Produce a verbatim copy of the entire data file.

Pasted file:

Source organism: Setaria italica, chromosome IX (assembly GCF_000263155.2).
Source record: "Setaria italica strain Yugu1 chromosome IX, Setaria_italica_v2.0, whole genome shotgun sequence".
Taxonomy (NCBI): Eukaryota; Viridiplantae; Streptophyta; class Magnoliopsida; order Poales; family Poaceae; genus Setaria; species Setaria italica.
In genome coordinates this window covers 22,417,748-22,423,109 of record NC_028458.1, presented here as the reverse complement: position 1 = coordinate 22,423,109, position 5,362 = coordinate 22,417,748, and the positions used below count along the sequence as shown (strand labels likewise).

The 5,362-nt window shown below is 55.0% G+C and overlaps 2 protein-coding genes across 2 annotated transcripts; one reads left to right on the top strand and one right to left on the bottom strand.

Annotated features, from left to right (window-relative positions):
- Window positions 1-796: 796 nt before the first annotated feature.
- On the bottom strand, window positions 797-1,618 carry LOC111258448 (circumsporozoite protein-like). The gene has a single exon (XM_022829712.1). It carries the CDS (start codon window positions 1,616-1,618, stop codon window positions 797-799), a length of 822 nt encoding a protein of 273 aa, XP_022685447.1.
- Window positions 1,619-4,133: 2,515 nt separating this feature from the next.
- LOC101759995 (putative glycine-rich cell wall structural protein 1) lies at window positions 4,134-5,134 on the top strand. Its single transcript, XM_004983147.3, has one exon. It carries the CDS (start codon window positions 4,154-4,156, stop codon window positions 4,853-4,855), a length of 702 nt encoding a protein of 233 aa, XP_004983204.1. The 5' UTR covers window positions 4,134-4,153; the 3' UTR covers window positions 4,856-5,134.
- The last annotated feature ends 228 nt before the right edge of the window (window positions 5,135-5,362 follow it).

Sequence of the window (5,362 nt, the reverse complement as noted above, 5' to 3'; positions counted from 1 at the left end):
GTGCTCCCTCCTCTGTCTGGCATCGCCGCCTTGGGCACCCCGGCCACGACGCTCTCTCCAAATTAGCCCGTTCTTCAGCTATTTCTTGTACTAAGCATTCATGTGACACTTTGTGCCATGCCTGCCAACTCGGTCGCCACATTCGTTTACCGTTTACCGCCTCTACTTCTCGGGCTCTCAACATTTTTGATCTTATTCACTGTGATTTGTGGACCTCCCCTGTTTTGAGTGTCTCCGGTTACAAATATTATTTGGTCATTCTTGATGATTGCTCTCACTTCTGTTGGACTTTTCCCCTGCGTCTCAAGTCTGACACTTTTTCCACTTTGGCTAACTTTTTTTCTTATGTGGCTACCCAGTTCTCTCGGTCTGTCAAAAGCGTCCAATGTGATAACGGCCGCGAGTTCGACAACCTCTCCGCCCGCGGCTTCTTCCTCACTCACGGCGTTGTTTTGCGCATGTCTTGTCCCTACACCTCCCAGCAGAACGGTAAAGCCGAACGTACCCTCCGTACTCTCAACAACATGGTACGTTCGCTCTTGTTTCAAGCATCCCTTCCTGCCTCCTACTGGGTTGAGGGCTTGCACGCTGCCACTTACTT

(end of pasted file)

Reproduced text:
Source organism: Setaria italica, chromosome IX (assembly GCF_000263155.2).
Source record: "Setaria italica strain Yugu1 chromosome IX, Setaria_italica_v2.0, whole genome shotgun sequence".
Taxonomy (NCBI): Eukaryota; Viridiplantae; Streptophyta; class Magnoliopsida; order Poales; family Poaceae; genus Setaria; species Setaria italica.
In genome coordinates this window covers 22,417,748-22,423,109 of record NC_028458.1, presented here as the reverse complement: position 1 = coordinate 22,423,109, position 5,362 = coordinate 22,417,748, and the positions used below count along the sequence as shown (strand labels likewise).

The 5,362-nt window shown below is 55.0% G+C and overlaps 2 protein-coding genes across 2 annotated transcripts; one reads left to right on the top strand and one right to left on the bottom strand.

Annotated features, from left to right (window-relative positions):
- Window positions 1-796: 796 nt before the first annotated feature.
- On the bottom strand, window positions 797-1,618 carry LOC111258448 (circumsporozoite protein-like). The gene has a single exon (XM_022829712.1). It carries the CDS (start codon window positions 1,616-1,618, stop codon window positions 797-799), a length of 822 nt encoding a protein of 273 aa, XP_022685447.1.
- Window positions 1,619-4,133: 2,515 nt separating this feature from the next.
- LOC101759995 (putative glycine-rich cell wall structural protein 1) lies at window positions 4,134-5,134 on the top strand. Its single transcript, XM_004983147.3, has one exon. It carries the CDS (start codon window positions 4,154-4,156, stop codon window positions 4,853-4,855), a length of 702 nt encoding a protein of 233 aa, XP_004983204.1. The 5' UTR covers window positions 4,134-4,153; the 3' UTR covers window positions 4,856-5,134.
- The last annotated feature ends 228 nt before the right edge of the window (window positions 5,135-5,362 follow it).

Sequence of the window (5,362 nt, the reverse complement as noted above, 5' to 3'; positions counted from 1 at the left end):
GTGCTCCCTCCTCTGTCTGGCATCGCCGCCTTGGGCACCCCGGCCACGACGCTCTCTCCAAATTAGCCCGTTCTTCAGCTATTTCTTGTACTAAGCATTCATGTGACACTTTGTGCCATGCCTGCCAACTCGGTCGCCACATTCGTTTACCGTTTACCGCCTCTACTTCTCGGGCTCTCAACATTTTTGATCTTATTCACTGTGATTTGTGGACCTCCCCTGTTTTGAGTGTCTCCGGTTACAAATATTATTTGGTCATTCTTGATGATTGCTCTCACTTCTGTTGGACTTTTCCCCTGCGTCTCAAGTCTGACACTTTTTCCACTTTGGCTAACTTTTTTTCTTATGTGGCTACCCAGTTCTCTCGGTCTGTCAAAAGCGTCCAATGTGATAACGGCCGCGAGTTCGACAACCTCTCCGCCCGCGGCTTCTTCCTCACTCACGGCGTTGTTTTGCGCATGTCTTGTCCCTACACCTCCCAGCAGAACGGTAAAGCCGAACGTACCCTCCGTACTCTCAACAACATGGTACGTTCGCTCTTGTTTCAAGCATCCCTTCCTGCCTCCTACTGGGTTGAGGGCTTGCACGCTGCCACTTACTT